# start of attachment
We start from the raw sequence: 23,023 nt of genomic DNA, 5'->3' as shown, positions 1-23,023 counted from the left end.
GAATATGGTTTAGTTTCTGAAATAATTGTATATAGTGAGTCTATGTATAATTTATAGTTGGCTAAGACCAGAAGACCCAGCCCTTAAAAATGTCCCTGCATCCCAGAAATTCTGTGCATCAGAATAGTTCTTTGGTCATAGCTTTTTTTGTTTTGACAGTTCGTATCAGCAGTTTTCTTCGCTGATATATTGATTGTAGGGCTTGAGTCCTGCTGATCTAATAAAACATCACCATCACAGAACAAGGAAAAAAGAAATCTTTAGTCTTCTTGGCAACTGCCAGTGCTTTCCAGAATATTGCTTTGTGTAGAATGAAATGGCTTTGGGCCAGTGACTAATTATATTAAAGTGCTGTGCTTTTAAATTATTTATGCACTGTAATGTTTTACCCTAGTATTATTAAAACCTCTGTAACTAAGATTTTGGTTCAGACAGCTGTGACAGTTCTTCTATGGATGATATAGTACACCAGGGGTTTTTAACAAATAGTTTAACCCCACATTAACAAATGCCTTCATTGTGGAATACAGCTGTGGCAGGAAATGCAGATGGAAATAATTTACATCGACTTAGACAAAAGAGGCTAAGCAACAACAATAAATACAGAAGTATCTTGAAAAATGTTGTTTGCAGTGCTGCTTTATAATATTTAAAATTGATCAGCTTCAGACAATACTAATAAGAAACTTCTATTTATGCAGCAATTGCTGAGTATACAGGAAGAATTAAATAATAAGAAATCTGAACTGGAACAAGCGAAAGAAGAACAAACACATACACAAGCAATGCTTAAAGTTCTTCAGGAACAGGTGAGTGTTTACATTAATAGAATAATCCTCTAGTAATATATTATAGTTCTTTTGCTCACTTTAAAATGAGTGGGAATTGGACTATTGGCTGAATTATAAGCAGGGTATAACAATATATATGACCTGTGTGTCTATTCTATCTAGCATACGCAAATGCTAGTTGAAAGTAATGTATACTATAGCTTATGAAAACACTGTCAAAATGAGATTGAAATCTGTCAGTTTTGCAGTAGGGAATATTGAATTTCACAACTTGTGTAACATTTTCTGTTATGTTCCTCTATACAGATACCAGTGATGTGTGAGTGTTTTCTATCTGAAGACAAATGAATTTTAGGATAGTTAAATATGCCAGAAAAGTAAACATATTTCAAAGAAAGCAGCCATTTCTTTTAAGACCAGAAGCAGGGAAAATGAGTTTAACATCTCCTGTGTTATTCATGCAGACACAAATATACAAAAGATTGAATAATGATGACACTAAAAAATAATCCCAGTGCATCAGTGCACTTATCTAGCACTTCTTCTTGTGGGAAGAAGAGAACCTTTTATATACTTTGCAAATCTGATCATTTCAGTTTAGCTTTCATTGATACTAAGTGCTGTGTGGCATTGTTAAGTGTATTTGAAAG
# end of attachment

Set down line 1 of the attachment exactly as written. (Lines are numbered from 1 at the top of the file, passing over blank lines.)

We start from the raw sequence: 23,023 nt of genomic DNA, 5'->3' as shown, positions 1-23,023 counted from the left end.